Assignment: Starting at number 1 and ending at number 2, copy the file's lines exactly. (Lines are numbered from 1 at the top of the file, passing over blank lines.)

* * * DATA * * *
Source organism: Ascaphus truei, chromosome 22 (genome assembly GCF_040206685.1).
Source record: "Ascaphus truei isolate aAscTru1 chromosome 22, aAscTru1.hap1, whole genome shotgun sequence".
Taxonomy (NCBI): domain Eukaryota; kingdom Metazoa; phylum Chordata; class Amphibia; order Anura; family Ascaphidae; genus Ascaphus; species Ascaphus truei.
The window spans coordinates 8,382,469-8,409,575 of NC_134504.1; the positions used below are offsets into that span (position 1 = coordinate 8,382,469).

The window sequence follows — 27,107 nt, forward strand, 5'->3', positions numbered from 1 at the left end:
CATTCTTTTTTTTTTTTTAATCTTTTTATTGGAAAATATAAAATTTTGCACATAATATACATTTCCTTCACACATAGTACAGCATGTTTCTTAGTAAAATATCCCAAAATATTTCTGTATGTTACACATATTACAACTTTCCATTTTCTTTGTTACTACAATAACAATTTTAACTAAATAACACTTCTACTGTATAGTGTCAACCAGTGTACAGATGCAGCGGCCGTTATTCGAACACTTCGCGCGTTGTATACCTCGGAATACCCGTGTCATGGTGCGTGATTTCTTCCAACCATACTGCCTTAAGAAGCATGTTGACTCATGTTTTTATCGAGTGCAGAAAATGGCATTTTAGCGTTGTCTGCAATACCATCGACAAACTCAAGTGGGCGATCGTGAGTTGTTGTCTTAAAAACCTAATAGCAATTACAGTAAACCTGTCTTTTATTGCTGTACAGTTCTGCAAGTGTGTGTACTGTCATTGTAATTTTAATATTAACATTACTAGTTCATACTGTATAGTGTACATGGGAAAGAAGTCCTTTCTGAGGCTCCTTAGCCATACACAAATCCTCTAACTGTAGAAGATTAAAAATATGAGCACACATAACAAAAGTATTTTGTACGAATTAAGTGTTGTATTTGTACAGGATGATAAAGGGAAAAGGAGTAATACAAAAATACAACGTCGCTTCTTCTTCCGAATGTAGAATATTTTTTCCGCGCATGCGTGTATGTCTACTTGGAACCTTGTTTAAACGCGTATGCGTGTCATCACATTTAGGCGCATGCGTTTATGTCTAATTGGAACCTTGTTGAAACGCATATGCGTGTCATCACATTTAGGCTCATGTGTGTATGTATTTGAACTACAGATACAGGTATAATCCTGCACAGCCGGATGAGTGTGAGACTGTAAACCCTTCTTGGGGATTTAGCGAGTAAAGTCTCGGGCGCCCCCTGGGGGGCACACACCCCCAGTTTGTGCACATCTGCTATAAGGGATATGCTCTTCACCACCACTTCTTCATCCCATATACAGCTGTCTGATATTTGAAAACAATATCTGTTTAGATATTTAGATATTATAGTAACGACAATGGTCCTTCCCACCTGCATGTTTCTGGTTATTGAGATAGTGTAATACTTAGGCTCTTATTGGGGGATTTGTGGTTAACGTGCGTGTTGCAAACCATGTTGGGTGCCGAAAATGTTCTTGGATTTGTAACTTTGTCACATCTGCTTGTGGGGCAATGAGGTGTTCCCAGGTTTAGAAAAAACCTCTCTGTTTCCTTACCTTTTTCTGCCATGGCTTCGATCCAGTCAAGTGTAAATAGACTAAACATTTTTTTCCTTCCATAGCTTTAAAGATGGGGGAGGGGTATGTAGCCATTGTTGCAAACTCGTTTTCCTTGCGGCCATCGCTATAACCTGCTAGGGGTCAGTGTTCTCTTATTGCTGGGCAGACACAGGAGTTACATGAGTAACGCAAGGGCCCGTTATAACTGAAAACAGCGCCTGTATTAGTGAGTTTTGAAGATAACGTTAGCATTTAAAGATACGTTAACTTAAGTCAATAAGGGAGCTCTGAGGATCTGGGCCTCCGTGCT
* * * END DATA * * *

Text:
Source organism: Ascaphus truei, chromosome 22 (genome assembly GCF_040206685.1).
Source record: "Ascaphus truei isolate aAscTru1 chromosome 22, aAscTru1.hap1, whole genome shotgun sequence".